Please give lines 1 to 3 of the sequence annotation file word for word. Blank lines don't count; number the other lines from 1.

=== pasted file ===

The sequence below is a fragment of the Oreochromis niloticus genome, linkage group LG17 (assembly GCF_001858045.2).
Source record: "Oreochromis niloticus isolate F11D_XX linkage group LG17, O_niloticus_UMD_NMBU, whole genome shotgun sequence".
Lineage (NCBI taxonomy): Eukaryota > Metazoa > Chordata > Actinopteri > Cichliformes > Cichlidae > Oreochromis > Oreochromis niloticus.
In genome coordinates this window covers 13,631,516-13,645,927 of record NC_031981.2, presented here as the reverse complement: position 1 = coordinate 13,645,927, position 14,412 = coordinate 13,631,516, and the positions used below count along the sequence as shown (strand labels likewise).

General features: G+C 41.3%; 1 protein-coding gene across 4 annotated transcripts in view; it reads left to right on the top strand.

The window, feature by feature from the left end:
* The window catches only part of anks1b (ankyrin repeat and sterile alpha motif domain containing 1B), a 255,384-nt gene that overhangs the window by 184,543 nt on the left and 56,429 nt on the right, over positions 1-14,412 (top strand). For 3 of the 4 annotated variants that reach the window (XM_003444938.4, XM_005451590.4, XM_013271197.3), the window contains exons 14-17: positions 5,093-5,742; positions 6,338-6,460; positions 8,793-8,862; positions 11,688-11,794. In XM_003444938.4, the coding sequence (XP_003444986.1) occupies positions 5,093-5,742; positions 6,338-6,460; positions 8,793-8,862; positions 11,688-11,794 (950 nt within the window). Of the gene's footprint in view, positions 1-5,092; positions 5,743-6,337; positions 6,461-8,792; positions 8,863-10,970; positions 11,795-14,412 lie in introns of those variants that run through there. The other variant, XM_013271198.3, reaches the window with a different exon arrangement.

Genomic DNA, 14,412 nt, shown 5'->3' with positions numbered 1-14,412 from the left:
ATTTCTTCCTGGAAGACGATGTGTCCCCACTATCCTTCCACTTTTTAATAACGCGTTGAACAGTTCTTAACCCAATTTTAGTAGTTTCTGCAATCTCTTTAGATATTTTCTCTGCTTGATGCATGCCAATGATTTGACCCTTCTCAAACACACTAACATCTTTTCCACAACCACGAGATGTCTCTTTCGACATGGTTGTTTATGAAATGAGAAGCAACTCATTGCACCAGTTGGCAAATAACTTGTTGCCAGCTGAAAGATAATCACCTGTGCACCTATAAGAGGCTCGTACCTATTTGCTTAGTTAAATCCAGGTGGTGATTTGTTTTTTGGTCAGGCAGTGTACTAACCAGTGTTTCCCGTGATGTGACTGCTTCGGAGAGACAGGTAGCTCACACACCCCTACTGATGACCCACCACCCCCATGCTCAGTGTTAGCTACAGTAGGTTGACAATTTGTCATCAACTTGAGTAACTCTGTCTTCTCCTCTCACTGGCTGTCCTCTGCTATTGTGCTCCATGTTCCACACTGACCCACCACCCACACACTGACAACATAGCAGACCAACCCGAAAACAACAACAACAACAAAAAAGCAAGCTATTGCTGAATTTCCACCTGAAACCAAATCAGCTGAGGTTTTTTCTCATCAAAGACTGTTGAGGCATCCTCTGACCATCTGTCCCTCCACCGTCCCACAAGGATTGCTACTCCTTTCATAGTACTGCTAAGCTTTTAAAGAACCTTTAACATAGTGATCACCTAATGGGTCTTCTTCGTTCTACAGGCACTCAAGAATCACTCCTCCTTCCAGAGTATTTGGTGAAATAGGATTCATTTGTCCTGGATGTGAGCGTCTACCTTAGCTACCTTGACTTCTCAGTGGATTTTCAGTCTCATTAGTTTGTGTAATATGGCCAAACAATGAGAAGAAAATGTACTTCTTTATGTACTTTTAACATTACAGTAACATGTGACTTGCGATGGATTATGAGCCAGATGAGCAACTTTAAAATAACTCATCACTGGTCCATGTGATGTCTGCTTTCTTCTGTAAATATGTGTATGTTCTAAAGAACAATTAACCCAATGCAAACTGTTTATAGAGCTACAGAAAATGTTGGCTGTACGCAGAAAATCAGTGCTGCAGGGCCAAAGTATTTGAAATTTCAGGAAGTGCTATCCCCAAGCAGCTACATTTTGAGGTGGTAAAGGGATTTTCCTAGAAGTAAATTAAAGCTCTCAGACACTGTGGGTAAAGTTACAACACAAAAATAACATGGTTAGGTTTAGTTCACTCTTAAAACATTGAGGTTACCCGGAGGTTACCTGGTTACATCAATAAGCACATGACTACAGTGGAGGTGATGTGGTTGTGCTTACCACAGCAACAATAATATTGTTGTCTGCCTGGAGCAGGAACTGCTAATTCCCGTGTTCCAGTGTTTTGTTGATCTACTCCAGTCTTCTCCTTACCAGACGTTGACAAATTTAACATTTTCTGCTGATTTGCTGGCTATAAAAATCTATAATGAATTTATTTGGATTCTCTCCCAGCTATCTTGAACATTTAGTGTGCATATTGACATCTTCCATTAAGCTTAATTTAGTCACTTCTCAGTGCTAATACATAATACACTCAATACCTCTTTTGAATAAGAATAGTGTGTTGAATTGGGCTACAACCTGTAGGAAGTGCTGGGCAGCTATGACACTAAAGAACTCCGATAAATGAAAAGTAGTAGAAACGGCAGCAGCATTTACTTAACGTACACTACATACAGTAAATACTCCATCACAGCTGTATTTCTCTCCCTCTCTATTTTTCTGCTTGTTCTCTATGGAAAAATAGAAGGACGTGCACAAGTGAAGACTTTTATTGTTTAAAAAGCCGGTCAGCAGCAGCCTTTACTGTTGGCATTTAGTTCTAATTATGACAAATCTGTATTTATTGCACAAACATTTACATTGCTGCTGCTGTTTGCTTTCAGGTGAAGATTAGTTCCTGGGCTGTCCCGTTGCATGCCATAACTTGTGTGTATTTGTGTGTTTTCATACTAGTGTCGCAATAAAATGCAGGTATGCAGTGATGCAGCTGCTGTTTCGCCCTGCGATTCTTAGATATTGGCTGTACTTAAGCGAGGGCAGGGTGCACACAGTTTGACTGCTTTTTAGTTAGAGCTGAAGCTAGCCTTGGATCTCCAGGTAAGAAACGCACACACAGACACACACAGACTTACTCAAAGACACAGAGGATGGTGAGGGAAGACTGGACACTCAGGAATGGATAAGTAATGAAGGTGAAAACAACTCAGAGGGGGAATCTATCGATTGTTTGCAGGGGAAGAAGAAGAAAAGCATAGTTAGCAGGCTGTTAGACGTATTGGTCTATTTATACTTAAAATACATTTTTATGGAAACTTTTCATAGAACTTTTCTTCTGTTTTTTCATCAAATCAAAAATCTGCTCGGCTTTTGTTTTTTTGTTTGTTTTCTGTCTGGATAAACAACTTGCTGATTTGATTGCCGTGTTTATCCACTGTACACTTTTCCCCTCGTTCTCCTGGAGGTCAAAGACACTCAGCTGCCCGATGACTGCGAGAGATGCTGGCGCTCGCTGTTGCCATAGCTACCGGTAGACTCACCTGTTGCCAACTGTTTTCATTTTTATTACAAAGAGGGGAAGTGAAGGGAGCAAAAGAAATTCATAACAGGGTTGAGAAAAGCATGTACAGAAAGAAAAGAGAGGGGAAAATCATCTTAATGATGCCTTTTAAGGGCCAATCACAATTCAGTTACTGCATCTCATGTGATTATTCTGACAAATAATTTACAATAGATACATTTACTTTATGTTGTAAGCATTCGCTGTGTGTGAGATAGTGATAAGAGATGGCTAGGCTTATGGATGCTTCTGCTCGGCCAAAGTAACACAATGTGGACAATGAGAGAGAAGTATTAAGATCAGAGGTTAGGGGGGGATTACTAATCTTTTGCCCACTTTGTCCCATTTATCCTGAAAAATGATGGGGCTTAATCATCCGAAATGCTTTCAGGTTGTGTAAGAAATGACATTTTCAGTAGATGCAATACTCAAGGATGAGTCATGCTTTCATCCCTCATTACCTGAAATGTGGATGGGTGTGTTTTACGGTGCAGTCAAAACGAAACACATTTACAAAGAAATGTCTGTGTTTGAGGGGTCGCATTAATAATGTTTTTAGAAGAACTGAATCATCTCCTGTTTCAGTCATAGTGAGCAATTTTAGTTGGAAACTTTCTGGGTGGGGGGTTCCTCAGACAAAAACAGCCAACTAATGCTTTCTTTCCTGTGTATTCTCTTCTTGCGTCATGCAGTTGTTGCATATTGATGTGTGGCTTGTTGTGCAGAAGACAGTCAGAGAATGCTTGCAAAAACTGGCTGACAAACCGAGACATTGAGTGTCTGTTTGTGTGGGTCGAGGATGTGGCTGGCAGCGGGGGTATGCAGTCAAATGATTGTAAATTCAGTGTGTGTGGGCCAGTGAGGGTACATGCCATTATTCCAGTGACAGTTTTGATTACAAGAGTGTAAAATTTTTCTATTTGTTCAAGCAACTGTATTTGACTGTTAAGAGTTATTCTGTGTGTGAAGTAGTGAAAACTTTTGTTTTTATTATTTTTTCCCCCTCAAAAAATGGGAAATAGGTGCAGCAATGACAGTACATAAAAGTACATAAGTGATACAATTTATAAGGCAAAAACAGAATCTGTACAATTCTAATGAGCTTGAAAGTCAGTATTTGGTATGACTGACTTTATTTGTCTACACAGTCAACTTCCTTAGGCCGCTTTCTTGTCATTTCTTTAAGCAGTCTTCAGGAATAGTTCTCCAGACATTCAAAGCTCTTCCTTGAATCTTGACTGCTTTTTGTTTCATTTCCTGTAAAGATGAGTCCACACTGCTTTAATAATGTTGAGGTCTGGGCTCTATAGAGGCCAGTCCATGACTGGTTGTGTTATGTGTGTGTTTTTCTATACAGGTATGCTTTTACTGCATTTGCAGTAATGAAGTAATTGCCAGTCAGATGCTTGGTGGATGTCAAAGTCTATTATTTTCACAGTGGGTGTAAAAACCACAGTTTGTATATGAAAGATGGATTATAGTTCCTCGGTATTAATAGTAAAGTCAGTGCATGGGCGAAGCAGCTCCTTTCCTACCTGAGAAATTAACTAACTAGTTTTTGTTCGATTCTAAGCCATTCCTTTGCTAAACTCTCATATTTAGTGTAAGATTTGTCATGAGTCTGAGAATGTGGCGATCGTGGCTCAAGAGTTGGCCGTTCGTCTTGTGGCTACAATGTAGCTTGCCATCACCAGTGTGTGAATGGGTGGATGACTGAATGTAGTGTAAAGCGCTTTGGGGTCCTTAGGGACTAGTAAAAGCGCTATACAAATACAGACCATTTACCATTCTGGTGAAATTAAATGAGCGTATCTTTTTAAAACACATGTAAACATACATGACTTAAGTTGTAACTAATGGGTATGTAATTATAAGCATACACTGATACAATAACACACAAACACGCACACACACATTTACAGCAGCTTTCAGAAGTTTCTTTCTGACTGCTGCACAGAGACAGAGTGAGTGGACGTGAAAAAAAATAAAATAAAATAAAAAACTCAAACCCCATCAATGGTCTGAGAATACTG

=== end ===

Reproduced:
The sequence below is a fragment of the Oreochromis niloticus genome, linkage group LG17 (assembly GCF_001858045.2).
Source record: "Oreochromis niloticus isolate F11D_XX linkage group LG17, O_niloticus_UMD_NMBU, whole genome shotgun sequence".
Lineage (NCBI taxonomy): Eukaryota > Metazoa > Chordata > Actinopteri > Cichliformes > Cichlidae > Oreochromis > Oreochromis niloticus.